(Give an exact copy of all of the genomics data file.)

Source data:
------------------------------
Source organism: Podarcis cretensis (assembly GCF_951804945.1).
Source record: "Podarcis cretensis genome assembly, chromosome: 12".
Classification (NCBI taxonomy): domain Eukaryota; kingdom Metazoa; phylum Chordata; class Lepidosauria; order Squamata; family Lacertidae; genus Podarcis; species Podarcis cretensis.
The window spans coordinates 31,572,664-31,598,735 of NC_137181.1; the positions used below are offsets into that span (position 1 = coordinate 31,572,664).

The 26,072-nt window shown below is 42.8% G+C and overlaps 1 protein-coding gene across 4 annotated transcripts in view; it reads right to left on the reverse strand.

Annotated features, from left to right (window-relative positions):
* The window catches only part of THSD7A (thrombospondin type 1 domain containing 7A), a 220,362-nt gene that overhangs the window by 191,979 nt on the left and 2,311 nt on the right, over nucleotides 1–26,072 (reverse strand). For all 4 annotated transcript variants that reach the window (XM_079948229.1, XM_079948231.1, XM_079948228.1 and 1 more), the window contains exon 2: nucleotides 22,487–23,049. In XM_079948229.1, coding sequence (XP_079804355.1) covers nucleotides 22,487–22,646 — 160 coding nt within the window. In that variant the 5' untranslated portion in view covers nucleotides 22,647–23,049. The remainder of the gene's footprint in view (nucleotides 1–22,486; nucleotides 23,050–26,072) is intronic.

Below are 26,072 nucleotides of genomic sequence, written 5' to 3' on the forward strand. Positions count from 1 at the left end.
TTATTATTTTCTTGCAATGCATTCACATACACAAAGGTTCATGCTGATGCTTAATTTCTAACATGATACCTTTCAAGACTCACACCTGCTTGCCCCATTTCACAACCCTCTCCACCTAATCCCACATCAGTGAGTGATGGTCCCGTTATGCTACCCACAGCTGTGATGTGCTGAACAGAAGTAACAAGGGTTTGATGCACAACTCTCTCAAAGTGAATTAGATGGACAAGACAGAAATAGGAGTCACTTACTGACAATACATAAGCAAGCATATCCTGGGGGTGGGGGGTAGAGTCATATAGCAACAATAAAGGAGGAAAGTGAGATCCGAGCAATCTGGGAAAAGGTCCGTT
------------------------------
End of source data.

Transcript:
Source organism: Podarcis cretensis (assembly GCF_951804945.1).
Source record: "Podarcis cretensis genome assembly, chromosome: 12".
Classification (NCBI taxonomy): domain Eukaryota; kingdom Metazoa; phylum Chordata; class Lepidosauria; order Squamata; family Lacertidae; genus Podarcis; species Podarcis cretensis.
The window spans coordinates 31,572,664-31,598,735 of NC_137181.1; the positions used below are offsets into that span (position 1 = coordinate 31,572,664).

The 26,072-nt window shown below is 42.8% G+C and overlaps 1 protein-coding gene across 4 annotated transcripts in view; it reads right to left on the reverse strand.

Annotated features, from left to right (window-relative positions):
* The window catches only part of THSD7A (thrombospondin type 1 domain containing 7A), a 220,362-nt gene that overhangs the window by 191,979 nt on the left and 2,311 nt on the right, over nucleotides 1–26,072 (reverse strand). For all 4 annotated transcript variants that reach the window (XM_079948229.1, XM_079948231.1, XM_079948228.1 and 1 more), the window contains exon 2: nucleotides 22,487–23,049. In XM_079948229.1, coding sequence (XP_079804355.1) covers nucleotides 22,487–22,646 — 160 coding nt within the window. In that variant the 5' untranslated portion in view covers nucleotides 22,647–23,049. The remainder of the gene's footprint in view (nucleotides 1–22,486; nucleotides 23,050–26,072) is intronic.

Below are 26,072 nucleotides of genomic sequence, written 5' to 3' on the forward strand. Positions count from 1 at the left end.
TTATTATTTTCTTGCAATGCATTCACATACACAAAGGTTCATGCTGATGCTTAATTTCTAACATGATACCTTTCAAGACTCACACCTGCTTGCCCCATTTCACAACCCTCTCCACCTAATCCCACATCAGTGAGTGATGGTCCCGTTATGCTACCCACAGCTGTGATGTGCTGAACAGAAGTAACAAGGGTTTGATGCACAACTCTCTCAAAGTGAATTAGATGGACAAGACAGAAATAGGAGTCACTTACTGACAATACATAAGCAAGCATATCCTGGGGGTGGGGGGTAGAGTCATATAGCAACAATAAAGGAGGAAAGTGAGATCCGAGCAATCTGGGAAAAGGTCCGTT